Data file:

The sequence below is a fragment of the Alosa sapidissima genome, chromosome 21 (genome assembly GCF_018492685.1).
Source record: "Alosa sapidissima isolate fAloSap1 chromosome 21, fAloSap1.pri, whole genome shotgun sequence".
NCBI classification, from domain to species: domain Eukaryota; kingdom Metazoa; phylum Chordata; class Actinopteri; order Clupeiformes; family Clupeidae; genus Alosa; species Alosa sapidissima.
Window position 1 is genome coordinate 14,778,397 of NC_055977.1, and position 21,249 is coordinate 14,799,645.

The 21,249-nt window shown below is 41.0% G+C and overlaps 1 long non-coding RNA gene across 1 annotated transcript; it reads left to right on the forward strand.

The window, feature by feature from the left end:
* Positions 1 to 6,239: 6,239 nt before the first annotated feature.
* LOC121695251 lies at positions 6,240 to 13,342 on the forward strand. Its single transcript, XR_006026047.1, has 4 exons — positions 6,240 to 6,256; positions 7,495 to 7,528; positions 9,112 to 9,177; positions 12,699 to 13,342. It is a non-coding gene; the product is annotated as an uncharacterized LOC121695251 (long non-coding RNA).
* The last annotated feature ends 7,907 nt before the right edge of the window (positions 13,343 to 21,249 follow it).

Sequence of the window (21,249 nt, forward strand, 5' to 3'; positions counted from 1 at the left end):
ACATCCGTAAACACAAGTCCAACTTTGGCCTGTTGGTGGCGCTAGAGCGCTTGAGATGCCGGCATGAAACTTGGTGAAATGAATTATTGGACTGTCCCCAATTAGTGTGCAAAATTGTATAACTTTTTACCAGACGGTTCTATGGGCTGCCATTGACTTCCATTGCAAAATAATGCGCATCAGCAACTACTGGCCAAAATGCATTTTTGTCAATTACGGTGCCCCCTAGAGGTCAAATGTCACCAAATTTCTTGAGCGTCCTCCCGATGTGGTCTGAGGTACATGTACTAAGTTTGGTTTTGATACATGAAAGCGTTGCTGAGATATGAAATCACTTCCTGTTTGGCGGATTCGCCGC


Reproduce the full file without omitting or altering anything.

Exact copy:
The sequence below is a fragment of the Alosa sapidissima genome, chromosome 21 (genome assembly GCF_018492685.1).
Source record: "Alosa sapidissima isolate fAloSap1 chromosome 21, fAloSap1.pri, whole genome shotgun sequence".
NCBI classification, from domain to species: domain Eukaryota; kingdom Metazoa; phylum Chordata; class Actinopteri; order Clupeiformes; family Clupeidae; genus Alosa; species Alosa sapidissima.
Window position 1 is genome coordinate 14,778,397 of NC_055977.1, and position 21,249 is coordinate 14,799,645.

The 21,249-nt window shown below is 41.0% G+C and overlaps 1 long non-coding RNA gene across 1 annotated transcript; it reads left to right on the forward strand.

The window, feature by feature from the left end:
* Positions 1 to 6,239: 6,239 nt before the first annotated feature.
* LOC121695251 lies at positions 6,240 to 13,342 on the forward strand. Its single transcript, XR_006026047.1, has 4 exons — positions 6,240 to 6,256; positions 7,495 to 7,528; positions 9,112 to 9,177; positions 12,699 to 13,342. It is a non-coding gene; the product is annotated as an uncharacterized LOC121695251 (long non-coding RNA).
* The last annotated feature ends 7,907 nt before the right edge of the window (positions 13,343 to 21,249 follow it).

Sequence of the window (21,249 nt, forward strand, 5' to 3'; positions counted from 1 at the left end):
ACATCCGTAAACACAAGTCCAACTTTGGCCTGTTGGTGGCGCTAGAGCGCTTGAGATGCCGGCATGAAACTTGGTGAAATGAATTATTGGACTGTCCCCAATTAGTGTGCAAAATTGTATAACTTTTTACCAGACGGTTCTATGGGCTGCCATTGACTTCCATTGCAAAATAATGCGCATCAGCAACTACTGGCCAAAATGCATTTTTGTCAATTACGGTGCCCCCTAGAGGTCAAATGTCACCAAATTTCTTGAGCGTCCTCCCGATGTGGTCTGAGGTACATGTACTAAGTTTGGTTTTGATACATGAAAGCGTTGCTGAGATATGAAATCACTTCCTGTTTGGCGGATTCGCCGC